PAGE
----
The More Important Question is Why
A few weeks back, Rufus asked whether there had been a recent uptick in people protesting against the construction of mosques and Islamic religious institutions. As the recent NY Times piece (with which I assume all are familiar) demonstrated, the answer to this question is, sadly, an unequivocal “yes.” Although little of this uptick has involved outright acts of violence against Muslims, it is nonetheless highly disturbing that many of them have involved calls for state action against Muslims, oftimes by government officials (and, as any doctrinaire libertarian will tell you, “calls for state action” are in fact calls for state-sponsored violence on at least some level). Equally disturbing to me is the way in which many of the justifications for concluding that all Muslims want to create a new caliphate in the United States are exactly parallel to traditional justifications for anti-Semitism, and in particular the way in which verses from the Koran or other Islamic texts are selectively lifted to demonstrate that world domination is a central tenet of Islam and that all good Muslims accept as a matter of religious doctrine that they are entitled to rape, maim, rob, kill or – perhaps most significantly – lie to non-believers.* This last is important because it makes it impossible for a Muslim to prove himself non-violent;
But Rufus asked another question in his first post that remains unanswered: why?
In manys ways, this is indeed the more important question, as few of these attempts seem to have yet achieved any kind of lasting success. It is also an extraordinarily puzzling question.
Proponents of this antagonism Islam in the United States attribute it to Americans in effect “waking up” to the threat of Islamism and sharia, with Andy McCarthy writing:
Most of the American people are in a much different place. They see Islamists advancing, they are beginning to grasp that Islamists (not just terrorists but the whole Islamist movement) mean to change us in very fundamental ways, and therefore they understand that every such advance is a defeat for freedom. Every advance emboldens a determined enemy to press ahead. Over time, we could be conquered in that our way of life would be drastically altered.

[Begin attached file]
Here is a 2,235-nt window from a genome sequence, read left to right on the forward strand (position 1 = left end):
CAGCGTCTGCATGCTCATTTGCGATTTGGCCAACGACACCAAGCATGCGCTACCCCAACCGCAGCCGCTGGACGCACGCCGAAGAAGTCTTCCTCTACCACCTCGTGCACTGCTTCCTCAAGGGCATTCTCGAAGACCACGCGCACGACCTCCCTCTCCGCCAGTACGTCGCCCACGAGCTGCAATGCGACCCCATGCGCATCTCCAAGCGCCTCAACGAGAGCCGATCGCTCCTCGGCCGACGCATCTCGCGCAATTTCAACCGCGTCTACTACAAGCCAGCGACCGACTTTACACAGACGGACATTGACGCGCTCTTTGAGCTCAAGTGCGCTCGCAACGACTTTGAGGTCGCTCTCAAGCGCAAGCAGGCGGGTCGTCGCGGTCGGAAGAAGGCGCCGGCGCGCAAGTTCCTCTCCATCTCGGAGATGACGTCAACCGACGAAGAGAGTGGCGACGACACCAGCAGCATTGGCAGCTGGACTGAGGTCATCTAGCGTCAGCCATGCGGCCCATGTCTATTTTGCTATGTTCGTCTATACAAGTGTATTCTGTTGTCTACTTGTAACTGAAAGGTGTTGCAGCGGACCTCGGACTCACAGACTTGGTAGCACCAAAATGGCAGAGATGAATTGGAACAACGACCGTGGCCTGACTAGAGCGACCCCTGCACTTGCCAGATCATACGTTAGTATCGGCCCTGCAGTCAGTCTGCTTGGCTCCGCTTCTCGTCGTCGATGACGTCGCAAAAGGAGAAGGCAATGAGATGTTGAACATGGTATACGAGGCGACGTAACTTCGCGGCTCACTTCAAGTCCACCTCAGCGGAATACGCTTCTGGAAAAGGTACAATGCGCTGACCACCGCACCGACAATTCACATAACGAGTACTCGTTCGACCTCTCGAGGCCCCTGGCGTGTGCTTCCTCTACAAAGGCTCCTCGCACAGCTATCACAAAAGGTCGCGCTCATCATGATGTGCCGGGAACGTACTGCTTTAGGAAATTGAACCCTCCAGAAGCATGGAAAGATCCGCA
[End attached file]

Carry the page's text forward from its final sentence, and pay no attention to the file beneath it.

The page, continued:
This explanation makes about zero sense, particularly coming as it does during a time when the Great Immigration Menace (to the extent it is actually a “menace” at all) comes overwhelmingly from Catholic Central America. We are now 9 years removed from 9/11. We are five years removed from the London train bombings, six from the Madrid train bombings. Although the Fort Hood shootings are only 9 months in the past, that attack appears more an isolated incident than the result of a coordinated effort, more comparable to the Holocaust Museum shootings than anything else.
True, there have been a number of thwarted attempted attacks over the years, ranging from the absurdly outlandish to the (thankfully) incompetently executed. Then again, even a thwarted attempt is the exception rather than the rule – we hear about such attempts only once or, at most, twice a year, not once or twice a month, much less once or twice a day. The fact is that anti-Muslim sentiment right now seems to be running higher than it did in the traumatic days immediately following 9/11.
I have little doubt that, for all his faults, George W. Bush’s repeated attempts to delineate between radical and mainstream Islam helped to keep this sentiment reined in. That he was replaced by a nominally liberal Democrat with the middle name of “Hussein” probably did not help matters with the group most likely to hold deep-seated prejudices against Muslims.
So that’s probably a big part of it. Add to that the dreadful state of the economy and the historical link between nativism and isolationism and the economy and you’ve got a little bit more. But I don’t think it gets you to the point where it explains why politicians increasingly seem to be concluding that running on an anti-Muslim platform is the secret to winning elections, just as much and maybe even more so than running on a nominally Tea Party-ish platform. I don’t think it gets you to the point where groups like the Anti-Defamation League feel comfortable signing onto this movement.
So, I leave it to you, dear readers, even (perhaps especially) those of you who agree with the sentiments of the anti-Muslim movement: what explains this? If you do agree with those sentiments and wish to chalk it up to “Americans are waking up,” though, then I want to know what is causing Americans to suddenly, in your mind, “wake up.”
Relatedly, given the insistence (however dubious) that Muslims are obligated to lie about their intentions, how do you propose that Muslims can demonstrate that they are neither bad Muslims nor intent on establishing a new caliphate or otherwise dominating the United States?
* I do not link to the supporting evidence for this point for two reasons: first, I am quite certain those sites are blocked by my filter software, and second because I don’t wish to give proudly anti-Semitic sites traffic. I did, however, research this last night and suffice to say that claims that Jews are permitted to lie to Gentiles, as well as kill, rob, rape, and maim them based on carefully selected quotes from the Torah and the Talmud are quite central to anti-Semitism going back at least as far as Martin Luther (and, I assume, quite a bit further than that).